Houses as we know them are the enclaves of the rich, not the property of the poor. However, the poor in all places and times want to imitate the rich.
For some decades, Western democracies have created financial policies that allow the poor to ape the rich through home ownership. The result is the suburbs.
However, a citizenry cannot vote themselves money out of
the treasury indefinitely.
Social status subsidies cannot forever remain a core domestic policy.
The game of human social status can only escalate as more resources are poured into it. It becomes a black hole that can swallow the wealth of a nation. The higher the general baseline of wealth, the more the bar of competition rises. What starts out as a subsidy soon becomes a necessity, an entry ticket into the social game.
To stay in a house, a typical American peasant must work hard merely to pay off the interest on enormous loans. Such a peasant chooses to live on a treadmill and endlessly siphon their income into the pockets of the rich without receiving any further gain in return.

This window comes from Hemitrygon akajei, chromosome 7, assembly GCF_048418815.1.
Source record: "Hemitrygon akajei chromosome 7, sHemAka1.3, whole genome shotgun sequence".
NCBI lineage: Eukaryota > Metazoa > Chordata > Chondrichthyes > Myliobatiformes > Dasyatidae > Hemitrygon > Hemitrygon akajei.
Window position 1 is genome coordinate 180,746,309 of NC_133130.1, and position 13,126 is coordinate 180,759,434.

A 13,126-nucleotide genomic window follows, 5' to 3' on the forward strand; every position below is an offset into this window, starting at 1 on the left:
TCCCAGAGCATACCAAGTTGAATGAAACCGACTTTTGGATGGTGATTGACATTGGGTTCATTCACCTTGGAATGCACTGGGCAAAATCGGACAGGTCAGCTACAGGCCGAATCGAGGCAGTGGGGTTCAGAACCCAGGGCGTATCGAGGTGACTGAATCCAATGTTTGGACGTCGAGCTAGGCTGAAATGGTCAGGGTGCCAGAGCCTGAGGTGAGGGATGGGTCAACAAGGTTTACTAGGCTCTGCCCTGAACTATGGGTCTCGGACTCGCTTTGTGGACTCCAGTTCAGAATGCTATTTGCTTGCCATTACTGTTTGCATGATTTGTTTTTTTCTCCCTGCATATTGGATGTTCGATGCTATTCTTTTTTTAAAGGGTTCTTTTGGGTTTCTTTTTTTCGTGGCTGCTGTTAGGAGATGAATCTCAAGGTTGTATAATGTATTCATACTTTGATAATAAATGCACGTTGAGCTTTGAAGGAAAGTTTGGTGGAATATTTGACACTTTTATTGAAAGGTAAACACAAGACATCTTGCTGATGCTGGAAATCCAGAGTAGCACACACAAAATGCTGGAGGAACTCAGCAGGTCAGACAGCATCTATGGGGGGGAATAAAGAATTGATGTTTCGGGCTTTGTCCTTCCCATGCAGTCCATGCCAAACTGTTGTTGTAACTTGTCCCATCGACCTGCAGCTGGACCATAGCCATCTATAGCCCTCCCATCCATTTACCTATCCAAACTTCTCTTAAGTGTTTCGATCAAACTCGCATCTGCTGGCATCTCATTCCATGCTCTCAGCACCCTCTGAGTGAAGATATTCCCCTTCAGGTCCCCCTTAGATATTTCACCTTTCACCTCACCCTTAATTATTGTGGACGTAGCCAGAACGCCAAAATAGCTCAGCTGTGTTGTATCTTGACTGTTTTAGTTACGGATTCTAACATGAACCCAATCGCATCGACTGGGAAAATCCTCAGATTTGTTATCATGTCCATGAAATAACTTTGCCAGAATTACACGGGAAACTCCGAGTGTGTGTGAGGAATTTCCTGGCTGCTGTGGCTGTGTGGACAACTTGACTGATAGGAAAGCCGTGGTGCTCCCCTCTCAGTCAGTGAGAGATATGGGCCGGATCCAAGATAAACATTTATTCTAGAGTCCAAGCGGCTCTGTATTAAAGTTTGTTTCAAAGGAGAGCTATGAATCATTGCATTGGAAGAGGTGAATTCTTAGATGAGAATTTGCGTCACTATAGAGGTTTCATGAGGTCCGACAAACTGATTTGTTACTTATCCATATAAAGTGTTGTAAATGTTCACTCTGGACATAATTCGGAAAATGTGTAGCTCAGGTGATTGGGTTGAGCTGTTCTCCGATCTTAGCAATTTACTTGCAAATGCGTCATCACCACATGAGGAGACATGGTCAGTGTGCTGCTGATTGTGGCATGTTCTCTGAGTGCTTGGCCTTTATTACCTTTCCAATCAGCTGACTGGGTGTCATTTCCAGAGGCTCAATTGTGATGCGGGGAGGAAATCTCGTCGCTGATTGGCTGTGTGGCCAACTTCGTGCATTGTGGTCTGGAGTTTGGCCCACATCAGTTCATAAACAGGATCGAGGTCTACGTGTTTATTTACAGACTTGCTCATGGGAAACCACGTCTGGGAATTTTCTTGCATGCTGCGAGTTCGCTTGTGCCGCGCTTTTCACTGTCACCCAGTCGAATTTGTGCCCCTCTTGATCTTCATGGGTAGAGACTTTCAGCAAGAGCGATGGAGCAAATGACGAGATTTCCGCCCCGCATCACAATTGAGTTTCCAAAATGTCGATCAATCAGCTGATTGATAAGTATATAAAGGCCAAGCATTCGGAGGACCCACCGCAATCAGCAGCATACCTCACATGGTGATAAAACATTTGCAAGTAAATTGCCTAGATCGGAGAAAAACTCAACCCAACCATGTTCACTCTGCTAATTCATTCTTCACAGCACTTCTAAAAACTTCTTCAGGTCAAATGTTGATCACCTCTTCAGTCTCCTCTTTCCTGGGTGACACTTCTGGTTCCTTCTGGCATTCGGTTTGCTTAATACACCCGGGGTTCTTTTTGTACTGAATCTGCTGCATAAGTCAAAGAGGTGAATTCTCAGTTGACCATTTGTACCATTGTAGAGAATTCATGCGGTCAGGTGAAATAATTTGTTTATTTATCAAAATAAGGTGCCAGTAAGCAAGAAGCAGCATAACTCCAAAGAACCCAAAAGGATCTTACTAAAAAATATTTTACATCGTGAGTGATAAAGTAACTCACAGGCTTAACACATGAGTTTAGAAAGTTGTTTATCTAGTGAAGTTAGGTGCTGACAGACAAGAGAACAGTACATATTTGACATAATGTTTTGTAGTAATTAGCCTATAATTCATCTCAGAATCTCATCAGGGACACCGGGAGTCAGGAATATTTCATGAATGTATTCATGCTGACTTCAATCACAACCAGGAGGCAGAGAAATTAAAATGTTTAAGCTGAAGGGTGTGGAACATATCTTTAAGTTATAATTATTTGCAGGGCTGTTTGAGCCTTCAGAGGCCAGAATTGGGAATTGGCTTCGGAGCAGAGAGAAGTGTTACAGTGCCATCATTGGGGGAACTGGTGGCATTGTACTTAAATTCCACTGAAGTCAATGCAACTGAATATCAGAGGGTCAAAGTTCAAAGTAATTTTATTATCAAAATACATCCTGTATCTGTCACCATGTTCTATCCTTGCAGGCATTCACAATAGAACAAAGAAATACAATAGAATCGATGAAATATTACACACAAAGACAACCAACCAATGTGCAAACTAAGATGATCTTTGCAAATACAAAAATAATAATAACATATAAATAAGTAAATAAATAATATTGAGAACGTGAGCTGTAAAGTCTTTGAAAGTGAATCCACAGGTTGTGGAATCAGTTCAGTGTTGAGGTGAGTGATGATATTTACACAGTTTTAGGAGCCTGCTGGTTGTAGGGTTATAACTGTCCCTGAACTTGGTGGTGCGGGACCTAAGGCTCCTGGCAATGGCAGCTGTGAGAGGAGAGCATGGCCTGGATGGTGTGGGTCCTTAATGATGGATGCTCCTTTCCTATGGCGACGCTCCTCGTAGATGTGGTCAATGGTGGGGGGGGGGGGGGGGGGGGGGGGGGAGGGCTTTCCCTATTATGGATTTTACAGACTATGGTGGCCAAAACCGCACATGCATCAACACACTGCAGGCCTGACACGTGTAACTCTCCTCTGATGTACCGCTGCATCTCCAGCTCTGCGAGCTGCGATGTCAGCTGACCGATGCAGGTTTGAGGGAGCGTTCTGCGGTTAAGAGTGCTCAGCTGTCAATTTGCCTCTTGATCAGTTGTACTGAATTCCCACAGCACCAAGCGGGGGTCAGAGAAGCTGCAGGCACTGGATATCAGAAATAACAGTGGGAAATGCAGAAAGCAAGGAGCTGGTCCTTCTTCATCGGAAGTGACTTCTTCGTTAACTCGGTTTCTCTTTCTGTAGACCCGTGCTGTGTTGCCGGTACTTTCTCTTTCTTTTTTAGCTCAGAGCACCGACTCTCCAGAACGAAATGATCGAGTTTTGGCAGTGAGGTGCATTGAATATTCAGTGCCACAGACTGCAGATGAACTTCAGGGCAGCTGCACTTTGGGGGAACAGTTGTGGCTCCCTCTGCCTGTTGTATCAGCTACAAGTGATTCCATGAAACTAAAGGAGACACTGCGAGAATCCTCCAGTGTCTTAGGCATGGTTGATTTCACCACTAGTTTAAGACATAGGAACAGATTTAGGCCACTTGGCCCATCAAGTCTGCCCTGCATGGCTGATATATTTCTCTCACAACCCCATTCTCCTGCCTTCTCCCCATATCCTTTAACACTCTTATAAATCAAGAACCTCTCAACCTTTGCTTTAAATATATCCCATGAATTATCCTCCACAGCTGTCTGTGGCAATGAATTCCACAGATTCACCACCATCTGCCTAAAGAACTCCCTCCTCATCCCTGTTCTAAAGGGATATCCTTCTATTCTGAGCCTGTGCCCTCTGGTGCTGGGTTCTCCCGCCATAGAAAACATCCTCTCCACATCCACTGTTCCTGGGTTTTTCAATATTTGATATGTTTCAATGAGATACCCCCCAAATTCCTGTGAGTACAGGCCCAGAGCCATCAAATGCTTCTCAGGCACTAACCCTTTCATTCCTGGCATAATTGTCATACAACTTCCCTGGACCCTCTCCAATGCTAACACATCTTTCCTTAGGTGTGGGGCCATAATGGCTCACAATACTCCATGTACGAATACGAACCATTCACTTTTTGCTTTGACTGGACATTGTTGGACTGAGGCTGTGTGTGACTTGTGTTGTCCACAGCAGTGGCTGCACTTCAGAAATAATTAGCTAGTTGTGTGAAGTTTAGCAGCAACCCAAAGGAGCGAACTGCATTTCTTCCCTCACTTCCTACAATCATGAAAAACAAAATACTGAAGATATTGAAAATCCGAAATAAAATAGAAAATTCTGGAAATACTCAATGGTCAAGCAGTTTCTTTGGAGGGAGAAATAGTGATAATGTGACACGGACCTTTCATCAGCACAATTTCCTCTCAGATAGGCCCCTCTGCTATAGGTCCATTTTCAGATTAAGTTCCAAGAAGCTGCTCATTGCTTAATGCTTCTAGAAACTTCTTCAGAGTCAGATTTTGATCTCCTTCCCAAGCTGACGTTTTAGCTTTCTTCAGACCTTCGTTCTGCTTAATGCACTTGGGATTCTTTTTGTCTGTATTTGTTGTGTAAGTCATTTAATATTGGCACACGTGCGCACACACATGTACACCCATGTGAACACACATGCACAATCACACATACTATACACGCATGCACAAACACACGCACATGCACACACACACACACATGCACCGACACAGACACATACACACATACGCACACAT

While the renter also sees a vast check disappear every month just to be left alone, they’ve effectively paid off a principal. The service in question is paid for in full for the time agreed upon. The responsibility for the property on which they stay is someone else’s concern. The labor of servants is effectively included in the package.
One should not buy a house if one could not easily afford to hire
servants to maintain both its interior and the surrounding property.
For one owned by a home the fruits of their tireless labor are additional burdens. The principal is always hanging over their head. They must clean, maintain, and repair the property through their own labors and expense. At any time, a hundred things might go wrong, things that would ruin the already delicate state of their finances.
Some of these worries can be removed through insurance, but insurance constitutes yet another expense.
Even when the home is paid for in full and the debt has disappeared, the insurance is more important than ever. Having fully joined the elite circle of property owners, one must pay property taxes in full: By anchoring oneself to a house, one has become a financial sitting duck for whoever happens to be in power!
Even when one has full ownership a home remains a major liability in the absence of significant surplus wealth and large, enduring sources of income. Only someone rich has any business owning a home.
In many other nations, suburbs as we know them do not exist. Privately owned houses remain in most lands, the preserves of local barons.